It was announced last week that the northern Rocky Mountain gray wolf was being officially removed from the endangered species list.
Which, to me, means a lot of people are doing a lot of things right.
Also taken off the list have been the bald eagle and Yellowstone grizzly bear, and there's a proposal to remove the brown pelican, which at 40 years is the longest resident species on the endangered species list.
There will, of course, be those who will go against those decisions. They will sue simply because they don't agree.
A suit has already been filed on behalf of the grizzly. Environmental groups claim removing the grizzly from the list was done for political and not biological reasons.
It's hard to argue with success, however.
One report shows the Yellowstone grizzly population has grown from an estimated 200 animals in 1981 to more than 600 spread over parts of Montana, Wyoming and Idaho.
Another report shows the current bald eagle population has reached 10,000 mating pairs compared to 400 counted back in 1963.
In the case of the gray wolf, 30 animals were released back in 1994 in Montana, Idaho and Wyoming, which included one area in Yellowstone National Park.
In making the announcement, officials reported that the wolf had exceeded its recovery goals and is now thriving, despite an earlier report that the U.S. Fish and Wildlife Service had not allowed enough room for the released animals.
Estimates put the wolf population in the three states at around 1,500, with at least 200 of those being breeding pairs.
What it means now is the three states will assume management responsibilities over the wolves within their boundaries. And, should the wolf ever make it into Utah, which is very likely, then Utah, and not the feds, would have at least some say in wolf management.
Part of the area covered in Rocky Mountain wolf District Population Segment includes a small corner of north-central Utah.
But here is where it gets a little complicated. If a marauding wolf comes into Utah and stays in that little corner of the state, it would be classified as "delisted." But if it moves outside the area, then it would still be considered a member of the endangered club.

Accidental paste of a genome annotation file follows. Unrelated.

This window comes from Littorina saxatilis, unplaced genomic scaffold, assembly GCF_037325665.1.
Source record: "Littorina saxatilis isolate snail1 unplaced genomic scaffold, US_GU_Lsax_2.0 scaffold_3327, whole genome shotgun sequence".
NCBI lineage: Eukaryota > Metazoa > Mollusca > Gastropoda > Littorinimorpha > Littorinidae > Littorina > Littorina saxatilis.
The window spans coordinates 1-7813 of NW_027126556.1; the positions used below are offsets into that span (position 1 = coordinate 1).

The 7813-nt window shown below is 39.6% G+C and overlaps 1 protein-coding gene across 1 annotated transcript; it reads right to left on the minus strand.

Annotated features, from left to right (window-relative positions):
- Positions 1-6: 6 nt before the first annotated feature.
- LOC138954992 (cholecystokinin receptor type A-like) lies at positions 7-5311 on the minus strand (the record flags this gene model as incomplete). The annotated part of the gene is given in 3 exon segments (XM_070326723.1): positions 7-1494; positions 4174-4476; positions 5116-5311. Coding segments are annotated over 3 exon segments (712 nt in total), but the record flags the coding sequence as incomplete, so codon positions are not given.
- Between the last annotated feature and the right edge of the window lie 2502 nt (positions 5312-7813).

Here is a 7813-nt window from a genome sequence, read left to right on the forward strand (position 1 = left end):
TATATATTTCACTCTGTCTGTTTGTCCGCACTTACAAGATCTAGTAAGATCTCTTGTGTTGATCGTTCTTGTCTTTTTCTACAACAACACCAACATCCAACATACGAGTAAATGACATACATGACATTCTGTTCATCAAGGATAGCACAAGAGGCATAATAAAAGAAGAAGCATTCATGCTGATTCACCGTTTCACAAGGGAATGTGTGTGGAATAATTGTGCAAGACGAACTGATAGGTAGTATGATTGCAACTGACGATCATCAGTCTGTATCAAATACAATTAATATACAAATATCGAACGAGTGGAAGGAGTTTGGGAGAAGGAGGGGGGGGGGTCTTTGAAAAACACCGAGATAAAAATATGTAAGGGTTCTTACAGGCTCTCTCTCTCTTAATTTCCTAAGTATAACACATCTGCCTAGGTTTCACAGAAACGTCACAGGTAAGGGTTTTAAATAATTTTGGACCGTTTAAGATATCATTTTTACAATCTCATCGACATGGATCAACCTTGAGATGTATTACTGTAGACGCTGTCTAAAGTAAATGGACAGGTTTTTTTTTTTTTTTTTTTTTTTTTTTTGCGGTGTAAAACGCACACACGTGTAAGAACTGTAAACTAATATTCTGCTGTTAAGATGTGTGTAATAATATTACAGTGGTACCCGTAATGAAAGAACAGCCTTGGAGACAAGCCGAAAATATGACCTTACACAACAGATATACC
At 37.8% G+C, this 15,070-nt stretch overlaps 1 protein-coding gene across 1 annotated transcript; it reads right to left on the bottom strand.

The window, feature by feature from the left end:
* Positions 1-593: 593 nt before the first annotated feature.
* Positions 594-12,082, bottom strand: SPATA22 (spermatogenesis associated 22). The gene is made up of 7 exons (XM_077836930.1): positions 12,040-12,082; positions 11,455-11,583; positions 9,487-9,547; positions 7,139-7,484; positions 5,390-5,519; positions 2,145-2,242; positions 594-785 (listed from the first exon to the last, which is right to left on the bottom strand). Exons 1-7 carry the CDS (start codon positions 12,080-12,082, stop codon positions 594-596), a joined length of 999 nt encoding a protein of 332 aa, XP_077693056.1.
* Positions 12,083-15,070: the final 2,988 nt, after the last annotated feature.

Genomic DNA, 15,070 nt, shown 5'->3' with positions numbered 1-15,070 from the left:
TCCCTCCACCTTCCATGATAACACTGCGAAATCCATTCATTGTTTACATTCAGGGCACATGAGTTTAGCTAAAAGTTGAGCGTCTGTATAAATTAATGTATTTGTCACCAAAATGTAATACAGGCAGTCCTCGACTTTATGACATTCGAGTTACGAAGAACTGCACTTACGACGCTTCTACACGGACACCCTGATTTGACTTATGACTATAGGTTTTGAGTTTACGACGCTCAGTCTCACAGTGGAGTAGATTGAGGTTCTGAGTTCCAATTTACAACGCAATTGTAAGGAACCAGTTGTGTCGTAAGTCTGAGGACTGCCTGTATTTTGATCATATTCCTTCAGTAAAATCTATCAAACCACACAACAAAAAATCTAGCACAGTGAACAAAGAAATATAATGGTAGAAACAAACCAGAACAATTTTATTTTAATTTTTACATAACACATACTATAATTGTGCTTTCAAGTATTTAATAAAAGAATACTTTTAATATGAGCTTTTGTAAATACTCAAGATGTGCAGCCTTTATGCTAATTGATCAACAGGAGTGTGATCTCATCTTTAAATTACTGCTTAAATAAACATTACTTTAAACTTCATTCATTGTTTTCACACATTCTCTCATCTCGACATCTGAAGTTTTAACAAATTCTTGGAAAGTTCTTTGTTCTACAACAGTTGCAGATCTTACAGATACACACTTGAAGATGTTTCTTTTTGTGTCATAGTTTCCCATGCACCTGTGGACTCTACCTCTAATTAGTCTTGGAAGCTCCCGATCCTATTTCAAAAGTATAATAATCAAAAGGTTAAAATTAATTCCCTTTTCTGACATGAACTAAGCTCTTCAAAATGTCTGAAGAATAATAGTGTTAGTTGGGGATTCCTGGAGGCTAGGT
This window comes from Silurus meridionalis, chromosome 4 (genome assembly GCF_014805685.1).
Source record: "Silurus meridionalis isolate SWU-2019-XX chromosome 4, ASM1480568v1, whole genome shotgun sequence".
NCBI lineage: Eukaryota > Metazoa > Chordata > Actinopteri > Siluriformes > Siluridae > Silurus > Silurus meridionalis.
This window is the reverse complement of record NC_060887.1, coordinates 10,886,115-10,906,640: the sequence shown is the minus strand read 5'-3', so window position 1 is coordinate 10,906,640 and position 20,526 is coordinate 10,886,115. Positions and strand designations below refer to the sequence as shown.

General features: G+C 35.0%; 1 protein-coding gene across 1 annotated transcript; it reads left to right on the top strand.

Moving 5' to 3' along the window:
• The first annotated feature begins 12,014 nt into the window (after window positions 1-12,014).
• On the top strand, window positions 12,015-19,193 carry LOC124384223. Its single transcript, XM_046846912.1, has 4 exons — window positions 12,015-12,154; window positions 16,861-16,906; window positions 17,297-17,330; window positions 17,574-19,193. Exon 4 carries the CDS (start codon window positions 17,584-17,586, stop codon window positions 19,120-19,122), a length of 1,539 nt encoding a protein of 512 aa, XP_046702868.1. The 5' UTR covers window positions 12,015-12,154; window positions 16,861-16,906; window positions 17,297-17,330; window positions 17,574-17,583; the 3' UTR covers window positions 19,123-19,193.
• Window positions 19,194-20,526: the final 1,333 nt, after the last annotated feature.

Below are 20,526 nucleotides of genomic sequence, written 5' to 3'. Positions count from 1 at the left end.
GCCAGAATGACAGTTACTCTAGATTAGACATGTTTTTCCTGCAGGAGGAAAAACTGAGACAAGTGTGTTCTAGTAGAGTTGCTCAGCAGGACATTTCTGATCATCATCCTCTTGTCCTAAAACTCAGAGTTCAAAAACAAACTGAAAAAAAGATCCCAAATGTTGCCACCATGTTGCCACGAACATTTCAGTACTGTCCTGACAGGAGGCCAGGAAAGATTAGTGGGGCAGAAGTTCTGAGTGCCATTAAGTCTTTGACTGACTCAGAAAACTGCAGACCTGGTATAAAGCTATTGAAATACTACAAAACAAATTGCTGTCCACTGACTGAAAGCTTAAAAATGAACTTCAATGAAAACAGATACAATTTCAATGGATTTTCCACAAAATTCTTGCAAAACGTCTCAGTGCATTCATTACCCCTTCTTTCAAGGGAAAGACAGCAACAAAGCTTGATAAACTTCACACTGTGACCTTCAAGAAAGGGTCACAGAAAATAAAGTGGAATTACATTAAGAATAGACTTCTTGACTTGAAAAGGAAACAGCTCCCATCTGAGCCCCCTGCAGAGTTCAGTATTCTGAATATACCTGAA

Utah has had a wolf encounter. Back in 2002, state wildlife officials announced that a coyote trapper near Morgan had captured an endangered gray wolf that had strayed into the state from its pack in the Lamar Valley near Yellowstone, becoming the first confirmed wolf in the state in more than 50 years.
There have been other reported sightings, but none have been confirmed.
Utah wildlife officials have, in fact, been waiting for the delisting announcement in order to come up with a workable management plan.
Ranchers and wildlife groups want some control; environmental groups want wolves protected.
Back in the summer of 2005, the Utah Wildlife Board adopted a plan where ranchers would be allowed to kill wolves threatening their livestock, and ranchers would be compensated for livestock killed by wolves.
The plan was requested by lawmakers so Utah would have regulations in place when and if wolves were removed from the federal endangered list.As far as Utah is now concerned, the wolf has and has not been delisted, since only a small corner of the state falls under District Population Segment. So there still remains the issue of what to do if wolves move into Utah and venture out of their little corner of the state.
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